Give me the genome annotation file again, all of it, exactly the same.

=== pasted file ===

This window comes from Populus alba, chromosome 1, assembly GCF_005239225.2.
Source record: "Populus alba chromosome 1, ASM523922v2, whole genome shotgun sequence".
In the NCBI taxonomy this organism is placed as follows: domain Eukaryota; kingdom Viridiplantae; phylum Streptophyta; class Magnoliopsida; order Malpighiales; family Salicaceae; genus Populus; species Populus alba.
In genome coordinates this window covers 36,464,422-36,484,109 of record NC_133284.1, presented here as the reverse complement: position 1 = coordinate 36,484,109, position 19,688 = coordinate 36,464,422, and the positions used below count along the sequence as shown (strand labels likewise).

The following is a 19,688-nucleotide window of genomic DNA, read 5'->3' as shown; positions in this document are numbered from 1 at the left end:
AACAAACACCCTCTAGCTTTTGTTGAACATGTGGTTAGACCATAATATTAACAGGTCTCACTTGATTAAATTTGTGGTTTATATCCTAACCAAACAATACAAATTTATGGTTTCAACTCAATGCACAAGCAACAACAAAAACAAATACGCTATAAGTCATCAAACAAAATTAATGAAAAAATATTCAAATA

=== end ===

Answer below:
This window comes from Populus alba, chromosome 1, assembly GCF_005239225.2.
Source record: "Populus alba chromosome 1, ASM523922v2, whole genome shotgun sequence".
In the NCBI taxonomy this organism is placed as follows: domain Eukaryota; kingdom Viridiplantae; phylum Streptophyta; class Magnoliopsida; order Malpighiales; family Salicaceae; genus Populus; species Populus alba.
In genome coordinates this window covers 36,464,422-36,484,109 of record NC_133284.1, presented here as the reverse complement: position 1 = coordinate 36,484,109, position 19,688 = coordinate 36,464,422, and the positions used below count along the sequence as shown (strand labels likewise).

The following is a 19,688-nucleotide window of genomic DNA, read 5'->3' as shown; positions in this document are numbered from 1 at the left end:
AACAAACACCCTCTAGCTTTTGTTGAACATGTGGTTAGACCATAATATTAACAGGTCTCACTTGATTAAATTTGTGGTTTATATCCTAACCAAACAATACAAATTTATGGTTTCAACTCAATGCACAAGCAACAACAAAAACAAATACGCTATAAGTCATCAAACAAAATTAATGAAAAAATATTCAAATA